BBC Homepage World Service Education
BBC Homepagelow graphics version | feedback | help
BBC News Online
 You are in: Business
Front Page 
World 
UK 
UK Politics 
Business 
Market Data 
Economy 
Companies 
E-Commerce 
Your Money 
Business Basics 
Sci/Tech 
Health 
Education 
Entertainment 
Talking Point 
In Depth 
AudioVideo 
Tuesday, 6 June, 2000, 14:54 GMT 15:54 UK
Fishermen's tales of woe
Low fish stocks have reduced catches
Low fish stocks have reduced catches
by BBC Working Lunch's Ian Jolly

UK fishermen are being forced to look for other ways of making a living because of a dramatic collapse in fish stocks.

Some are making so little money they find it hard to recruit crews. Others are spending large amounts of cash converting their trawlers to look for whelks and shrimps.


The North Sea is almost fished out
The North Sea is almost fished out
The decline in white fish - notably cod - is particularly bad in the North Sea, where the decline in fish stocks has been dramatic.

Fisherman say there are a number of causes:

  • Climate changes which mean cod no longer need to leave the waters around Iceland to spawn

  • A big increase in the number of seals, which can eat their own weight in fish in a day

  • Growing activity by companies looking for oil and gravel, which can disperse fish or alter their behaviour.

Fishermen on the Yorkshire coast have been calling for a seal cull. They say the numbers are growing by about 6% a year, and they want the government to take action.

However, conservationists argue that seals are not to blame, and that culling them would damage the eco-system in the area.

"No fish, no pay"

Trawler owner Fred Normandale, who operates out of Scarborough, says he has never known things so bad. Crews are paid with a share of the profits, but because catches are so low, fishermen find they can earn more in jobs onshore.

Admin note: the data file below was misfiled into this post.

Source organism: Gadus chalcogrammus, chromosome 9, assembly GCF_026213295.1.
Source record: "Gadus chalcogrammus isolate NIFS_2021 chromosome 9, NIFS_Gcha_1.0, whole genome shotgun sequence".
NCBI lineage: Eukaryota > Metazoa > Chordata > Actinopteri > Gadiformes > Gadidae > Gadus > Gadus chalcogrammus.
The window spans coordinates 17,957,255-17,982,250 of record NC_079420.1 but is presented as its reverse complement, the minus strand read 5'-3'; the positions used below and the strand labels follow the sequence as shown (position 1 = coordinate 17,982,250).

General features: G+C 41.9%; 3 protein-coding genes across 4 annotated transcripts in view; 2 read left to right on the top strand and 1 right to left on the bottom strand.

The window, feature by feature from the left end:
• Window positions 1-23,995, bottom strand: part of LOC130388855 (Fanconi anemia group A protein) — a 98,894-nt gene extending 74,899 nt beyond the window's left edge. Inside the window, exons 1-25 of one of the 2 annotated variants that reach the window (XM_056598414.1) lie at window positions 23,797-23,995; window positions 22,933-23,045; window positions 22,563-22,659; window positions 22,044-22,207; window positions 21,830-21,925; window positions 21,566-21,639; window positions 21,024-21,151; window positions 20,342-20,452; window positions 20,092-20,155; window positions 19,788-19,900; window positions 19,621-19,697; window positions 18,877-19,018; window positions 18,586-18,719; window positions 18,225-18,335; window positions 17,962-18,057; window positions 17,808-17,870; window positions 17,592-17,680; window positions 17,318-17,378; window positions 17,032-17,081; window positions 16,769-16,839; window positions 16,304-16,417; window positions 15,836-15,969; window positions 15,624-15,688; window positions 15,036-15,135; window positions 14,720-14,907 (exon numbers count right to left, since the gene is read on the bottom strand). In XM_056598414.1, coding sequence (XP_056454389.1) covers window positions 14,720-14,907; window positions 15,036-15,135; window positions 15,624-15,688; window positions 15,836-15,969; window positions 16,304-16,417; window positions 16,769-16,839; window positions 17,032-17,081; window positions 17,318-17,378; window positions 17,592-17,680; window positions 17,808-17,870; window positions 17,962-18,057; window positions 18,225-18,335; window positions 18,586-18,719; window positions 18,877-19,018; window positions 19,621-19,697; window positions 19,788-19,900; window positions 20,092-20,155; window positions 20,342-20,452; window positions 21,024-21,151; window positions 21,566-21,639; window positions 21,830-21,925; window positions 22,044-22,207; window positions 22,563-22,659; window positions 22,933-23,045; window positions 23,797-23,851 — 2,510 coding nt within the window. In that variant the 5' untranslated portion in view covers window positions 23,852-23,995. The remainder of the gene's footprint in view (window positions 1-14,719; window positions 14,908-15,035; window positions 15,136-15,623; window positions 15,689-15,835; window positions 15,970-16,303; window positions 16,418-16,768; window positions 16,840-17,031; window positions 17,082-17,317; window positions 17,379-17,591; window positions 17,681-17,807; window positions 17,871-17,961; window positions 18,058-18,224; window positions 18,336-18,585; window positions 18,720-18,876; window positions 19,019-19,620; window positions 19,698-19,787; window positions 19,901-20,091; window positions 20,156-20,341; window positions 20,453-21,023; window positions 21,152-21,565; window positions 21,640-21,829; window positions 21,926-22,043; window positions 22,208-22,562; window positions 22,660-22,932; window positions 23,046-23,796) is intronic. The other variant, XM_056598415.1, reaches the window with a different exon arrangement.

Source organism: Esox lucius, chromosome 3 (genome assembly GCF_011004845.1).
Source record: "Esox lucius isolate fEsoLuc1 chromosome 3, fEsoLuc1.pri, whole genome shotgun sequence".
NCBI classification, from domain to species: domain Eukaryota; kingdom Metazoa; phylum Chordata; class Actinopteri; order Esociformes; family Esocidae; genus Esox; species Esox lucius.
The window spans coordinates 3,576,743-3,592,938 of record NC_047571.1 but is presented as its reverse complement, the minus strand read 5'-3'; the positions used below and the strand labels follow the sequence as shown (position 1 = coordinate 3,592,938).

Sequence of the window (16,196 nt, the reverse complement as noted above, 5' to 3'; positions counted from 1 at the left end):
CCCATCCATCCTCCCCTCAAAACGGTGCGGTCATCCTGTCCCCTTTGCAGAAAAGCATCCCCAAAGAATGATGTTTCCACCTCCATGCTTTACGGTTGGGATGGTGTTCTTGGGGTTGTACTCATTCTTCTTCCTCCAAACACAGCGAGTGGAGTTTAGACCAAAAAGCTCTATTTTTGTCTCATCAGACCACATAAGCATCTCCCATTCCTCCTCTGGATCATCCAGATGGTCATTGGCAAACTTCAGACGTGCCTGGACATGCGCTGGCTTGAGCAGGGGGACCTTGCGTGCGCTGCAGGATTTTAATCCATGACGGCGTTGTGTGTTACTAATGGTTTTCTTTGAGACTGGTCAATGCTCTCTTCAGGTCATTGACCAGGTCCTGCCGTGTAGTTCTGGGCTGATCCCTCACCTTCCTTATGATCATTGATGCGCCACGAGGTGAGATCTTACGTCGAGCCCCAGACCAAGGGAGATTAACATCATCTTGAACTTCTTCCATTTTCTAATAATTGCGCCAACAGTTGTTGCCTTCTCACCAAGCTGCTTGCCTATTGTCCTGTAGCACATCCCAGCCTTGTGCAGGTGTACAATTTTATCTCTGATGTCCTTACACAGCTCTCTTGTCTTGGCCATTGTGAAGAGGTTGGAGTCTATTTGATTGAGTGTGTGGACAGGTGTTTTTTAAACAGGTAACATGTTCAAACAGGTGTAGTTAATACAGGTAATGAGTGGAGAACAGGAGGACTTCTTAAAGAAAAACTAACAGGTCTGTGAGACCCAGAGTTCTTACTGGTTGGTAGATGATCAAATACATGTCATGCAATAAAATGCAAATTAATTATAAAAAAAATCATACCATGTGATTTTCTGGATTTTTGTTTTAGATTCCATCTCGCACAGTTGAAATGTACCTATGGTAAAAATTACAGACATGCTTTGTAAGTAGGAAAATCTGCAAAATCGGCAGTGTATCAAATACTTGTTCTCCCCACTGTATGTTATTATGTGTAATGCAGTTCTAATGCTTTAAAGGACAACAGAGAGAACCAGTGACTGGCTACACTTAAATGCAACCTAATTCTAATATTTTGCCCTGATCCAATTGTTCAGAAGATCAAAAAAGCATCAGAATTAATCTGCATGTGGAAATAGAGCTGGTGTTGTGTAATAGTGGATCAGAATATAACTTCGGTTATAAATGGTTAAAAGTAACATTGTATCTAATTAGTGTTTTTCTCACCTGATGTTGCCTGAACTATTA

Fishermen can earn more wokring onshore
Fishermen can earn more wokring onshore
As a result, boats are stuck in harbour waiting until they can get a full complement of workers.

"If a vessel goes to sea, whatever it catches after expenses, the balance is shared between boat and crew. When there is no fish there is no pay," he told the BBC.

Quota problems

This comes on top of the problems faced by UK fishermen because of a cut by the European Union in the quota of fish they are allowed to catch. As a result, fisherman say they are working harder than ever just to stand still.


People are eating less fish
People are eating less fish
"We can't afford to tie our boats up. In fact our lads are working harder just trying to catch up. It's a no win situation," says Mr Normandale.

But some conservationists say politicians have contributed to the current fish shortage, by allowing overfishing. Subsidies and cash handouts have helped increase the world┐s industrial fishing fleet by more than one fifth in the past decade.

In recent years, efforts have been made by all players in the fishing industry to work together. The Yorkshire Coast Fishing Forum encompasses Scarborough, Whitby and Bridlington. It is trying to promote the industry through events such as a seafood and fishing festival to be held in Scarborough in September.

But former forum chairman James McCarthy admits that there is little the organisation can do about the present crisis.

Some are now concerned it could have a long-term impact in the region, even having a knock-on effect on associated businesses.

Search BBC News Online

Advanced search options
Launch console
BBC RADIO NEWS
BBC ONE TV NEWS
WORLD NEWS SUMMARY
PROGRAMMES GUIDE
Links to more Business stories are at the foot of the page.


E-mail this story to a friend

Links to more Business stories